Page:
One of the largest real estate developers in the United States, Kimco Realty, sent termination and demolition notices to the business owners who worked in Harlem’s longest building. All of the commercial tenant’s leases either had expired or had demolition clauses allowing the developer to evict the commercial tenants.
The building in question was one block west of the cultural epicenter of Harlem on world famous 125th Street, home of numerous institutions key to African American culture, notably the Apollo Theatre. Each of the tenants was either a traditional Harlem business or one that had given up opportunities to be in the more famed sections of Manhattan so as to strengthen the sense of community in Harlem, particularly amongst African-Americans.
Realizing that the small business owners, could not rely on the law, Adam Leitman Bailey gave birth to the Save Harlem Association.
“The Save Harlem Association, comprised of neighborhood business owners, say the project threatens the black heritage of 125th Street.” This building is Harlem’s last stand and its people are rallying around this case to save the civil and social center of the black world — Harlem USA,” said Adam Leitman Bailey, the attorney representing Save Harlem.
“The American Planning Association, last year, named 125th Street one of the country’s 10 best streets. The building also marks the place where Malcolm X made historic speeches and author W.E.B. DuBois once worked. But a source told Real Estate Weekly the gentrification argument is merely a “facade” and claims this particular matter has more to do with an extortion strategy than anything else. According to Fred Winters, a Harlem resident and spokesperson for the project, Bailey is simply ‘playing hardball.’”
Adam Leitman Bailey joined forces with local politicians and secured the support of the local media and the districts governmental representatives including Congressman Charlie Rangel and Senator Keith Wright as well as the local community board. The community wore blue and orange Save Harlem t-shirts designed by the firm and a large rally took place with these representatives, the community, and the news media. Keith Wright commended Bailey for his speech and noted that last time a white man spoke like that for his people was in Gettysburg and by a man named Abraham Lincoln.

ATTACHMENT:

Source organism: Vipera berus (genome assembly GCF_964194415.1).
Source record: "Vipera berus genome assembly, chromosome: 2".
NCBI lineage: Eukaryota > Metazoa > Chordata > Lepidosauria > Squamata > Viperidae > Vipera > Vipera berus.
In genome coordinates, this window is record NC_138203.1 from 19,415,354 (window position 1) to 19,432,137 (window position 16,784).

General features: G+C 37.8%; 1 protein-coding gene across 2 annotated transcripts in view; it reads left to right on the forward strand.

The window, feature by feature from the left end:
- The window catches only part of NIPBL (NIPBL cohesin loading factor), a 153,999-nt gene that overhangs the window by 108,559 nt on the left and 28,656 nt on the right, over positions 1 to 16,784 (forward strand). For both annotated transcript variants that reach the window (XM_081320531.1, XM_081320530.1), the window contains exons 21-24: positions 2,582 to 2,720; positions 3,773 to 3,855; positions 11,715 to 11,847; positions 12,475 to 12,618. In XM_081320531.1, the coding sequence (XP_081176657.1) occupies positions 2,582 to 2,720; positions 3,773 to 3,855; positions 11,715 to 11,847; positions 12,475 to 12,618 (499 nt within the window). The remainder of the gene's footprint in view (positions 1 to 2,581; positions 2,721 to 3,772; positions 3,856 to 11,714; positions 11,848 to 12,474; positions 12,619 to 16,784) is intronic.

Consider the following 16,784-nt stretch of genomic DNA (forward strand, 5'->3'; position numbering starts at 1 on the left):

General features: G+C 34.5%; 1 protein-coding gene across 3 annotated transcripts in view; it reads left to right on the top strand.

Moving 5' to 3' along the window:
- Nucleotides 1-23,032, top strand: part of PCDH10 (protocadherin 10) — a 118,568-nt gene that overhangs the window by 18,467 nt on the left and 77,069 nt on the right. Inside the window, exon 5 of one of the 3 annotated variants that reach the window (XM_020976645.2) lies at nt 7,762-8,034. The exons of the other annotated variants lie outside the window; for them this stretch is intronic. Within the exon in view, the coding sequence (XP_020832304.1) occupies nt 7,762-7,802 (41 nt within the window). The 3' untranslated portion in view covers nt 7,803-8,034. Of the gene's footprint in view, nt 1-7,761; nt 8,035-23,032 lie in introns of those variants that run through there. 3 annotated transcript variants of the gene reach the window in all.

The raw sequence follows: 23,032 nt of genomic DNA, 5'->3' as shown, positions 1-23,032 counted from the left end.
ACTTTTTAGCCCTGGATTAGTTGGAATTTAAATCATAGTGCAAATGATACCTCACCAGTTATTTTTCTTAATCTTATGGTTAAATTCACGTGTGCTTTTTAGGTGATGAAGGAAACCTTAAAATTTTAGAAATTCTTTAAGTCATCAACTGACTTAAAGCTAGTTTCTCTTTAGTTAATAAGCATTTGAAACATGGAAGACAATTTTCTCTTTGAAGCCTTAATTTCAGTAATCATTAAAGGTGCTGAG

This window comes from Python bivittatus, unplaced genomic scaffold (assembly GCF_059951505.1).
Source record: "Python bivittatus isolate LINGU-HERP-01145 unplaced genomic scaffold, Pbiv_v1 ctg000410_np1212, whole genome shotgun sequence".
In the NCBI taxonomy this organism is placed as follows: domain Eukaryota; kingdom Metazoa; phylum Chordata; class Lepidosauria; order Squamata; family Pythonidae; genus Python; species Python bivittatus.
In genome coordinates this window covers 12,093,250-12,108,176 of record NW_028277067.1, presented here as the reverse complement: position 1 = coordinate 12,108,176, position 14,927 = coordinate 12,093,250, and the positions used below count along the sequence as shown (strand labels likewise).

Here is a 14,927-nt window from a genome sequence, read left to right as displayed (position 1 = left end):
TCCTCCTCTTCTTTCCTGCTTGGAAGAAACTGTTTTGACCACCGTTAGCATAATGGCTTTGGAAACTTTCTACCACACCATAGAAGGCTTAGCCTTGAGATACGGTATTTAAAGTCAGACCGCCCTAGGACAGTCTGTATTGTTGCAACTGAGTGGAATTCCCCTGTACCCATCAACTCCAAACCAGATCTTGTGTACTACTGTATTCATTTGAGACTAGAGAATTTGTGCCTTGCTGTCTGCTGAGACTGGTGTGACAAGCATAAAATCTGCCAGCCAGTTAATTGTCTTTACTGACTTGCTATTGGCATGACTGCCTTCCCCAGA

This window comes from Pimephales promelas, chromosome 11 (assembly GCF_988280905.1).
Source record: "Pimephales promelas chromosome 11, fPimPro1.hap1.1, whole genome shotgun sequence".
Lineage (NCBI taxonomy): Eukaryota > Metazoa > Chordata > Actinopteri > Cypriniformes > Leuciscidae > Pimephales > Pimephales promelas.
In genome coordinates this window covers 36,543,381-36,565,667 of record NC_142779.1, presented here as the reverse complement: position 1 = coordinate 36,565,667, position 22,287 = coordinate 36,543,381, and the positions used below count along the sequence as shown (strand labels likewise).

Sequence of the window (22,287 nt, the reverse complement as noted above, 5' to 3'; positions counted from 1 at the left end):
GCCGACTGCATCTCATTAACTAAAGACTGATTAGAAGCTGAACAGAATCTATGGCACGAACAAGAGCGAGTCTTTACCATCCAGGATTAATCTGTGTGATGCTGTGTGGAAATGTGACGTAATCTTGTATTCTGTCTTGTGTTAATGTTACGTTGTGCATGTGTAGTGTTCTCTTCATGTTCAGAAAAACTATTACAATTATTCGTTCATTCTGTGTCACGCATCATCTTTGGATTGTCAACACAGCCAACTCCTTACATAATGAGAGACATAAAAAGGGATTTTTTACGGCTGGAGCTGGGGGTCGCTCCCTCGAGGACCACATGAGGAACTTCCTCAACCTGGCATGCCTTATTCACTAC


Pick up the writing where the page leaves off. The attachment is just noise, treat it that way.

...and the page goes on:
Kimco hired one of the largest law firms in the country to battle Adam Leitman Bailey and the Save Harlem Association.
Litigation ensued. In the courtroom, Adam Leitman Bailey, P.C. in a two-hour oral argument convinced the State Supreme Court judge to sign an injunction blocking the building’s demolition. The lease was drafted in a way that potentially made its demolition provision unenforceable because it stated that the tenants were not permitted to seek court intervention and some of the tenants had recently finished major improvements relying on the former owner’s promise not to demolish the building. Realizing that this argument could win or lose, Bailey also focused on the history that would be ended.
Besides the legal arguments, in its court filings, the firm described the history of Harlem and the importance of keeping the most important and famous black communities intact and vibrant. At oral argument, Bailey passionately argued that this judge “should not be the one, with the flick of her pen to strike a fatal stake in the heart of Harlem.
The judge agreed with both the legal and historical arguments and signed an injunction stopping the developer from not only evicting the tenants but tearing down the building.
This injunction continued for a year and stayed in effect until a financial settlement was reached a year later. The settlement allowed for each of the 5 commercial tenants to receive a large sum of money and continue their lease for a specific period of time. One of the commercial tenants is still in possession of its restaurant today. As of July 2009, the building had not been demolished.